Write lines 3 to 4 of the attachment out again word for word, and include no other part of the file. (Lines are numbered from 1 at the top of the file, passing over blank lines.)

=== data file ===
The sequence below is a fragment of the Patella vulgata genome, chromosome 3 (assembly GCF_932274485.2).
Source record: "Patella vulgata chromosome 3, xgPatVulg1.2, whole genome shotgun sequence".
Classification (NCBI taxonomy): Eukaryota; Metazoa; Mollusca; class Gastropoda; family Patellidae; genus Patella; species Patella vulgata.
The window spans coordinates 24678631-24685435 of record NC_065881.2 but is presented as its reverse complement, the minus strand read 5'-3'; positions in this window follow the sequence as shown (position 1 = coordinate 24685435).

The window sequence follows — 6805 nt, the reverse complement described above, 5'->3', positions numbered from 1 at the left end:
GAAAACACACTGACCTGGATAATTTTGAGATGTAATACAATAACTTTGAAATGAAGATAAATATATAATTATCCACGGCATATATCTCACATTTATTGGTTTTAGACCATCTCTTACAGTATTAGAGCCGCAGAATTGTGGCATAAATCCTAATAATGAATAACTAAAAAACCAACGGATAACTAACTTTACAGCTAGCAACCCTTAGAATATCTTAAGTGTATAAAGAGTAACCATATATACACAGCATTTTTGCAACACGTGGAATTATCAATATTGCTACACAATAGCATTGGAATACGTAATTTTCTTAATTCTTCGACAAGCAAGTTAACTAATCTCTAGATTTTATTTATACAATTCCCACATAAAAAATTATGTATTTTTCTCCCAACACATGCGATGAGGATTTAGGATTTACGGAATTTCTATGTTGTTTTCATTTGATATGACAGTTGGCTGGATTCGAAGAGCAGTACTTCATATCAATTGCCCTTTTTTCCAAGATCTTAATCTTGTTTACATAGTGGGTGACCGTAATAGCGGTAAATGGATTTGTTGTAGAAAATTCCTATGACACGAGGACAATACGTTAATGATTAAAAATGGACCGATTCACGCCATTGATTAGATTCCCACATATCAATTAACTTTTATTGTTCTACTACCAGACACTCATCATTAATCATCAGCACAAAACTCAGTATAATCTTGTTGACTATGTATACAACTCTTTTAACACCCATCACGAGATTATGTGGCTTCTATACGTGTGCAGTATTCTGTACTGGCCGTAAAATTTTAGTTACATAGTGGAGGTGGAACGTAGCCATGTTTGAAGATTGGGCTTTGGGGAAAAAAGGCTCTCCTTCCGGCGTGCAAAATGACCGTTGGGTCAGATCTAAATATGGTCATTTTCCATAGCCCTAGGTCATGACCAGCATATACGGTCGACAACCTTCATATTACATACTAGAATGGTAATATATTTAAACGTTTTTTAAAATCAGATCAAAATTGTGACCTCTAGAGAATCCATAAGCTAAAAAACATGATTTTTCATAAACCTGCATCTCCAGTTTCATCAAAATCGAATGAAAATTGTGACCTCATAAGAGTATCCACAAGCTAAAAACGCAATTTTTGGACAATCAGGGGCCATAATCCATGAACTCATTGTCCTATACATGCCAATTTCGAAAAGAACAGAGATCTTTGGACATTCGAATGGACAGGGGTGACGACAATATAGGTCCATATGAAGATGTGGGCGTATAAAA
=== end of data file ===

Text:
Classification (NCBI taxonomy): Eukaryota; Metazoa; Mollusca; class Gastropoda; family Patellidae; genus Patella; species Patella vulgata.
The window spans coordinates 24678631-24685435 of record NC_065881.2 but is presented as its reverse complement, the minus strand read 5'-3'; positions in this window follow the sequence as shown (position 1 = coordinate 24685435).